How to Be a Steward: A Guide to Financial Giving at St. John’s
• Give what you can, and give it cheerfully – the point isn’t the amount of your annual pledge to St. John’s, but the attitude with which it is made. Responsible and disciplined financial stewardship – giving back to God a portion of what God has given us – is critical to spiritual health. Give freely, bountifully to God’s work through the work of our parish, and we will all reap bountifully – internally, in running the parish, and externally in our many important outreach ministries.
• Proportional giving, in which one starts by pledging some percentage of one’s annual pre-tax income and then increasing that percentage in subsequent years, makes it easy to become a “cheerful giver” and to begin to let go of the hold that the “love of money” has on all of us. For an accompanying chart that shows how to begin, click here.
• Pledges can be made weekly, monthly, quarterly or annually. The pledging process is simple, with individual pledge amounts kept confidential; tax statements are issued to those who wish to deduct their pledge contributions from their taxable income.
FREQUENTLY ASKED QUESTIONS
What is a “pledge?”
A pledge is your commitment of a certain amount of money to help this community grow. You are welcome here, and your pledge helps us extend that welcome to others. Your pledge to St. John’s says, “I am part of this community and I want to show that this parish and its goals are important to me.”
Why does my pledge mean so much to St. John’s?
St. John’s depends almost exclusively upon pledges to fund and fulfill its mission. Indeed, unlike some denominations, we receive no money from the Diocese or National Church. Quite the opposite: we pay an annual assessment to fund the ministry of the wider church.
How do I decide how much to pledge to St. John’s?
Your giving is as personal as your prayer life, and only you can know what is right for you at this stage of your journey. The important thing is to make a heartfelt commitment. You’ll find that as St. John’s grows, you are growing too.
What is Proportional Giving?
Any regular, intentional giving of a specific amount of money is “proportional giving.” The Bible states a specific obligation to “tithe” – to give a tenth of what you have received from God back to God. Yes, that’s ten percent! For many of us the Bible sets the bar very high, too high for most of us to think about at first. So, we urge you to think about proportional giving with a small step: promise to give two or three percent each year. The average pledge to churches nationally is 2.6% and that may be a good place to start. For your convenience and information a quick-reference Proportional Giving Chart is provided at the back of this booklet.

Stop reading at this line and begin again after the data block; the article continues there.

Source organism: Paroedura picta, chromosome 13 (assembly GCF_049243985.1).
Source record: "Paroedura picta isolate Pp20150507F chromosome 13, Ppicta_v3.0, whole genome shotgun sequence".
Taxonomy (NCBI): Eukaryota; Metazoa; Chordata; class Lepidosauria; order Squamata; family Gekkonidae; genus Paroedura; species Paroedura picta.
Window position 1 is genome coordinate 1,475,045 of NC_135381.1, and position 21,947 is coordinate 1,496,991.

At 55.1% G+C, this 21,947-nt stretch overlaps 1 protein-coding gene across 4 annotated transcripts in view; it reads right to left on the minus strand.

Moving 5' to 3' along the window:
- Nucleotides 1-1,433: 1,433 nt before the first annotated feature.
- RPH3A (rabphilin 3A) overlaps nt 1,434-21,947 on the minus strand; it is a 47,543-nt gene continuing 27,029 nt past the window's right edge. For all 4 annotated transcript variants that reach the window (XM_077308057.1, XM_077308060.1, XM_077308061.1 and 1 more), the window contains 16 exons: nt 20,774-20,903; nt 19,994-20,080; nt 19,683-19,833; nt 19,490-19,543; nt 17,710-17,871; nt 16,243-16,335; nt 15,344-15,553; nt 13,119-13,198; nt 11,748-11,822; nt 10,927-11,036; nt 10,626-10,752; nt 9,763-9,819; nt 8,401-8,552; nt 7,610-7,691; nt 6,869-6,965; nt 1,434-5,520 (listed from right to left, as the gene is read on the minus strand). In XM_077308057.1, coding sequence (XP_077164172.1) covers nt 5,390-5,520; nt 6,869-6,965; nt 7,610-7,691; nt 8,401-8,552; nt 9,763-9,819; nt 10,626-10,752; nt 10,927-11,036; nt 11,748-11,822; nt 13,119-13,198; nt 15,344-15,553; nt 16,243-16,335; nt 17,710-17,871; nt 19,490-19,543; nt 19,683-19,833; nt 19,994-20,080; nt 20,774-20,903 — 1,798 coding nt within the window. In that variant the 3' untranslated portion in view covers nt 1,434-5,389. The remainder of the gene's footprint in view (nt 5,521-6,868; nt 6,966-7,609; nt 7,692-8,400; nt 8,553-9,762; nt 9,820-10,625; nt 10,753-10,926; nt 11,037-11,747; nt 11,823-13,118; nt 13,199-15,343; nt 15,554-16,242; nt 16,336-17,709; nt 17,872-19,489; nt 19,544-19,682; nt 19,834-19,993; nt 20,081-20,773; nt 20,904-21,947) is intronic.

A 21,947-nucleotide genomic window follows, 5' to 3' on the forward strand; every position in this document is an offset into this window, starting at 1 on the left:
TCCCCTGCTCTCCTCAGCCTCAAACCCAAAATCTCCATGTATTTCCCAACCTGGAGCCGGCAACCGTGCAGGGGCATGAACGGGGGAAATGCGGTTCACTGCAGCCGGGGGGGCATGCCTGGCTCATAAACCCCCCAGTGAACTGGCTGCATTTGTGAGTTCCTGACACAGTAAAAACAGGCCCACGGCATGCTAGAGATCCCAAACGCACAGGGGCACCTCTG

How do I pledge?
We ask you to tell us about your pledge by completing a pledge card. Since pledges make up the overwhelming majority of our yearly budget, it is important that we know about your pledge as soon as possible so we can more accurately plan for our 2011 ministry and programs. Weekly offering envelopes are made available soon after pledges are received.
What is the average pledge at St. John’s?
The average pledge both in the Diocese of Massachusetts and at St. John’s is $1,800 per year. Nationally, the average pledge in Episcopal churches is $2,300.
With whom may I speak for additional information?
Feel free to be in touch with either Father Tim, Stewardship Chair Ray Eisenbies, or Parish Treasurer Henry Goodhue.
Three easy steps to compute your pledge amount:
Write down the amount of your annual income.
It doesn’t matter whether you use before-tax income or after; you decide. Don’t worry too much about this number. If your circumstances change you can always adjust the amount of your pledge – down or up!
2) Pick a percentage.
If you’re new to proportional giving, try using the national average of 2.6%. Or, if you’ve been pledging for awhile, take last year’s percentage and try adding 1% to it.
This is your pledge. If you want to pay in weekly installments, divide your total pledge number by 52, or if you wish to pay monthly, divide it by 12.
How do you feel about this number? Is it in proportion to the importance of God in your life? Is it in proportion to the importance of St. John’s in your life? How is it in proportion to the other ways you spend money?